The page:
White House

Lying About Lies: Why Credibility Matters to Obama

The president is trying to reinvent the history of his you-can-keep-it promise on health care.

Miffed: Obama chides short CRs.
National Journal
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Ron Fournier
Nov. 5, 2013, 3:56 a.m.

It might not seem pos­sible that Pres­id­ent Obama could do more harm to his cred­ib­il­ity and the pub­lic’s faith in gov­ern­ment than mis­lead­ing Amer­ic­ans about health in­sur­ance re­form. But he can. The pres­id­ent is now mis­lead­ing the pub­lic about his de­cep­tion.

In a speech Monday night to his polit­ic­al team, Obama said: “Now, if you have or had one of these plans be­fore the Af­ford­able Care Act came in­to law and you really liked that plan, what we said was you can keep it if it hasn’t changed since the law passed.”

No, no, no, no, no—that’s not what the Obama ad­min­is­tra­tion said. What it said was:

“That means that no mat­ter how we re­form health care, we will keep this prom­ise to the Amer­ic­an people: If you like your doc­tor, you will be able to keep your doc­tor, peri­od. If you like your health care plan, you’ll be able to keep your health care plan, peri­od. No one will take it away, no mat­ter what.” — Pres­id­ent Obama, speech to the Amer­ic­an Med­ic­al As­so­ci­ation, June 15, 2009, dur­ing the de­bate over health in­sur­ance re­form.

“And if you like your in­sur­ance plan, you will keep it. No one will be able to take that away from you.  It hasn’t happened yet.  It won’t hap­pen in the fu­ture.” — Obama, re­marks in Port­land, Ore., April 1, 2010, after the bill was signed in­to law.

 These quotes are cour­tesy of Wash­ing­ton Post fact-check­er Glenn Kessler, who gave Obama four Pinoc­chios for the you-can-keep-it whop­per, re­peated count­less times by Obama. “The pres­id­ent’s state­ments were sweep­ing and un­equi­voc­al — and made both be­fore and after the bill be­came law,” Kessler wrote. “The White House now cites tech­nic­al­it­ies to avoid ad­mit­ting that he went too far in his re­peated pledge, which, after all, is one of the most fam­ous state­ments of his pres­id­ency.”

What Obama told sup­port­ers Monday is what he should have told the pub­lic all along. “So we wrote in­to the Af­ford­able Care Act, you’re grand­fathered in on that plan. But if the in­sur­ance com­pany changes it, then what we’re say­ing is they’ve got to change it to a high­er stand­ard. They’ve got to make it bet­ter, they’ve got to im­prove the qual­ity of the plan they are selling,” Obama said at an Or­gan­iz­ing for Ac­tion event. “That’s part of the prom­ise that we made too. That’s why we went out of our way to make sure that the law al­lowed for grand­fath­er­ing.”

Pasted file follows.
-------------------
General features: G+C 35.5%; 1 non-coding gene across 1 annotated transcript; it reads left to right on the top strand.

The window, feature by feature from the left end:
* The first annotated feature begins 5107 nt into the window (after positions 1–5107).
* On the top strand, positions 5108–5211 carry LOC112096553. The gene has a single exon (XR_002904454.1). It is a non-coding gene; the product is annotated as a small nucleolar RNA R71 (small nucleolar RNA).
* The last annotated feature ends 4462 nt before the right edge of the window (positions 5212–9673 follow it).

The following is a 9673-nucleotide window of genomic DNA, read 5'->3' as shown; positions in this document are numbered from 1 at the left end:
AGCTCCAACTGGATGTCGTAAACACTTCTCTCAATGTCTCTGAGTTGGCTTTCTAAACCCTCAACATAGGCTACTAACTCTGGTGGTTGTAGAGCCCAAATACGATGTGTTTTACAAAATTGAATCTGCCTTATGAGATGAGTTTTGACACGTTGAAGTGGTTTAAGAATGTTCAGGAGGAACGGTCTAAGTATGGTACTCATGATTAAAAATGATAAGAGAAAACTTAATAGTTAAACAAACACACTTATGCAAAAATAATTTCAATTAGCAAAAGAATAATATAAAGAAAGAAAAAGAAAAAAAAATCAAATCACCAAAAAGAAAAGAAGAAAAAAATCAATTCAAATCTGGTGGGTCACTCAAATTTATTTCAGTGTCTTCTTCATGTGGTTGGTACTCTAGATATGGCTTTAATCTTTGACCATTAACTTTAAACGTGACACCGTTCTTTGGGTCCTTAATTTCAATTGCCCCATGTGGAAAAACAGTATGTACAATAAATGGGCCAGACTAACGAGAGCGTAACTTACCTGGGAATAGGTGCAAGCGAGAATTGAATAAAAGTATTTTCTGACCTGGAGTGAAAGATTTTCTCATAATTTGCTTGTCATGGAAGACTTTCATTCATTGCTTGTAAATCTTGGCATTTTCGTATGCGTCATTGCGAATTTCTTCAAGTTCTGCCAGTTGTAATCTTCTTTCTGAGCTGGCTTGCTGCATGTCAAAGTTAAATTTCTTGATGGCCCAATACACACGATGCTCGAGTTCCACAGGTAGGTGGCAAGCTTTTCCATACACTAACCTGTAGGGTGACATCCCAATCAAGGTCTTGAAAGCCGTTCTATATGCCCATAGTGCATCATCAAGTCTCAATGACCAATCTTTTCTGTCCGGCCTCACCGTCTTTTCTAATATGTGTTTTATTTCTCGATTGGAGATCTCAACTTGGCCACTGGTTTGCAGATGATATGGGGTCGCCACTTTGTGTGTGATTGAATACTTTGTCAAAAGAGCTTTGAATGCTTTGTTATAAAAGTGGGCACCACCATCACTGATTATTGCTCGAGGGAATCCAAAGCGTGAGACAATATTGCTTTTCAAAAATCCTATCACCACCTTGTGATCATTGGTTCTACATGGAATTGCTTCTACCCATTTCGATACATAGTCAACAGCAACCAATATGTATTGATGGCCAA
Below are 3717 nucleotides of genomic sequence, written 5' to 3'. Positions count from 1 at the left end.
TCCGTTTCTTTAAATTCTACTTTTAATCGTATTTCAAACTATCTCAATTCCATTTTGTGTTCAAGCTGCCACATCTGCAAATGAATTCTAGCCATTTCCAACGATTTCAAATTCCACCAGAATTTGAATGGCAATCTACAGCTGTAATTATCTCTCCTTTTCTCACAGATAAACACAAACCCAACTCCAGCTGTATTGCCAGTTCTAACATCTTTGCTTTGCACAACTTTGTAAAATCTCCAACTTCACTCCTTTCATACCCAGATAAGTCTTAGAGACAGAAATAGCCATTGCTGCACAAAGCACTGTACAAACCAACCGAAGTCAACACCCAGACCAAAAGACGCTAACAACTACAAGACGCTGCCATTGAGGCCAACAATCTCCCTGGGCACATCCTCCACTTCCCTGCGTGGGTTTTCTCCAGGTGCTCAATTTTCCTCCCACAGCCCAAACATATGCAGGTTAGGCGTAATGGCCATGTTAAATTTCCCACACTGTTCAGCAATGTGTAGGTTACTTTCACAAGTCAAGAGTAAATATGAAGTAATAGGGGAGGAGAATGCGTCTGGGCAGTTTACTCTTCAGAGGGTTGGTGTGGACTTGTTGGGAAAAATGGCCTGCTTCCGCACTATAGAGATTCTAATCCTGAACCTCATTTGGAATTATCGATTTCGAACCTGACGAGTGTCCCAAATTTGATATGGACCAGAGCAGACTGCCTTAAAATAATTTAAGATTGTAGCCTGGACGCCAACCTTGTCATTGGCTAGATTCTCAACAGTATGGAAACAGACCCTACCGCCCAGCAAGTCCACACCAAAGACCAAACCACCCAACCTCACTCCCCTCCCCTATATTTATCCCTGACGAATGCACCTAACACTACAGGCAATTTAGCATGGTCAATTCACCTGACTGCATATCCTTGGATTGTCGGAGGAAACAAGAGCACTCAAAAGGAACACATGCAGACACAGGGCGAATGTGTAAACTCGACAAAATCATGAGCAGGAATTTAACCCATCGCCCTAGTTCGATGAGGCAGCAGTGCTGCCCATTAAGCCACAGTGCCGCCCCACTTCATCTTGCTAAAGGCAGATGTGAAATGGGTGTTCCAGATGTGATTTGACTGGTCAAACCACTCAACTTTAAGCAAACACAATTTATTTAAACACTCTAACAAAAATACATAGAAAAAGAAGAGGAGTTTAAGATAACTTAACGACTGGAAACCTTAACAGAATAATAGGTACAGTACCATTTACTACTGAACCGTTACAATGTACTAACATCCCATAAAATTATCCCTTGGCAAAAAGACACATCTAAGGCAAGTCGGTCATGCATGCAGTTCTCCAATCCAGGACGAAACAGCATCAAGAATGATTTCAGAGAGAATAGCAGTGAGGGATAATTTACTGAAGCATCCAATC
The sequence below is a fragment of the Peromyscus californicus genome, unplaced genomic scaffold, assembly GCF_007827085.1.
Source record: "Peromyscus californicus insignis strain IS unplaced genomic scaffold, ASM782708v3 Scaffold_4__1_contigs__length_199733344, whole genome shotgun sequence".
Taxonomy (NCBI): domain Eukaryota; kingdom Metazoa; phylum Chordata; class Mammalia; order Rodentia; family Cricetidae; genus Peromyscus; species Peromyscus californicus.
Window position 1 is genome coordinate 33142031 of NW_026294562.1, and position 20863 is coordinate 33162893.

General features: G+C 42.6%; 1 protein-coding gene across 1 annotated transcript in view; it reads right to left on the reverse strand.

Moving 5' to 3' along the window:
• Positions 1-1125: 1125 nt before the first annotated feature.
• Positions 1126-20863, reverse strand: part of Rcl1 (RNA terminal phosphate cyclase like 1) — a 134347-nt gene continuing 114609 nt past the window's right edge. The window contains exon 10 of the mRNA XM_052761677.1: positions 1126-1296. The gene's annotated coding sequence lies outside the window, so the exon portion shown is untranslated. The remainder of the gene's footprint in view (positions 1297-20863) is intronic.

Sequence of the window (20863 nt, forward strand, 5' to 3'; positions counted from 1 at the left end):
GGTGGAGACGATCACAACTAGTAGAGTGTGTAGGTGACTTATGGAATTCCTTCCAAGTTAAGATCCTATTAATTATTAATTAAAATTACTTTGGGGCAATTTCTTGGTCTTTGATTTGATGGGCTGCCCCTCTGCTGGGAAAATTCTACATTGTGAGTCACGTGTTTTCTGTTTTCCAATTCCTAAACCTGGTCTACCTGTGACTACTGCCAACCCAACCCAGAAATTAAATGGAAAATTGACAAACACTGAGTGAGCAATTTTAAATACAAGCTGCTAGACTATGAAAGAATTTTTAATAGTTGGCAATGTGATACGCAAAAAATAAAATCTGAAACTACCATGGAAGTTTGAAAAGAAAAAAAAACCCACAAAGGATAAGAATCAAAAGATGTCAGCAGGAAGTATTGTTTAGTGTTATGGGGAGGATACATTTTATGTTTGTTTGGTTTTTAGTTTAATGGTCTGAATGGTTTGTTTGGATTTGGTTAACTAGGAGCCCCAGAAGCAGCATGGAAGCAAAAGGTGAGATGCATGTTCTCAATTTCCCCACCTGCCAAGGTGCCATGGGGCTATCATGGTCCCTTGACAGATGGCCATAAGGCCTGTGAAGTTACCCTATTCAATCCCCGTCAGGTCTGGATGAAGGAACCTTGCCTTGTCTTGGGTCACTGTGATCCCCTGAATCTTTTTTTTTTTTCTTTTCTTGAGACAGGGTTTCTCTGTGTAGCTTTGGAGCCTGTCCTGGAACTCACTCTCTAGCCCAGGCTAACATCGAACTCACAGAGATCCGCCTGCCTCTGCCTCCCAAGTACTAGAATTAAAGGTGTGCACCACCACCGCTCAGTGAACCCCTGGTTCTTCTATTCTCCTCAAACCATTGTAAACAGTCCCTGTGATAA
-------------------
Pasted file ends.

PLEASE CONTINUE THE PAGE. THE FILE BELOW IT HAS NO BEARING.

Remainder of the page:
“If we had al­lowed these old plans to be down­graded, or sold to new en­rollees once the law had already passed, then we would have broken an even more im­port­ant prom­ise—mak­ing sure Amer­ic­ans gain ac­cess to health care that doesn’t leave them one ill­ness away from fin­an­cial ru­in,” Obama said Monday. “The bot­tom line is that we are mak­ing the in­sur­ance mar­ket bet­ter for every­body and that’s the right thing to do.”

Watch the video of Obama re­in­vent­ing his­tory with the “what-we-said-was” con­struc­tion. No­tice how he is look­ing at notes. Re­mark­ably, this was not an off-the-cuff re­mark; it was writ­ten, re­viewed, and ap­proved by seni­or White House of­fi­cials, then re­cited by the pres­id­ent. An or­ches­trated de­ceit.

Why didn’t Obama add their caveats dur­ing his reelec­tion cam­paign? His aides de­bated it. Some ar­gued that the pres­id­ent had to shoot straight with the pub­lic. Oth­ers feared that the pub­lic wouldn’t un­der­stand the nu­ance and GOP rival Mitt Rom­ney would use it to his ad­vant­age.

The cyn­ics won. The truth was bur­ied. And the man who prom­ised to run the most trans­par­ent ad­min­is­tra­tion in his­tory par­ti­cip­ated in a lie.

On his­tory’s scale of de­cep­tion, this one leaves a light foot­print. Worse lies have been told by worse pres­id­ents, lead­ing to more severe con­sequences, and you could ar­gue that with­hold­ing a caveat is more a sin of omis­sion. But this pres­id­ent is toy­ing with a fra­gile com­mod­ity: his cred­ib­il­ity. Once Amer­ic­ans stop be­liev­ing in Obama, they will stop listen­ing to him. They won’t trust gov­ern­ment to man­age health care. And they will won­der what happened to the re­form-minded lead­er who prom­ised nev­er to lie to them.


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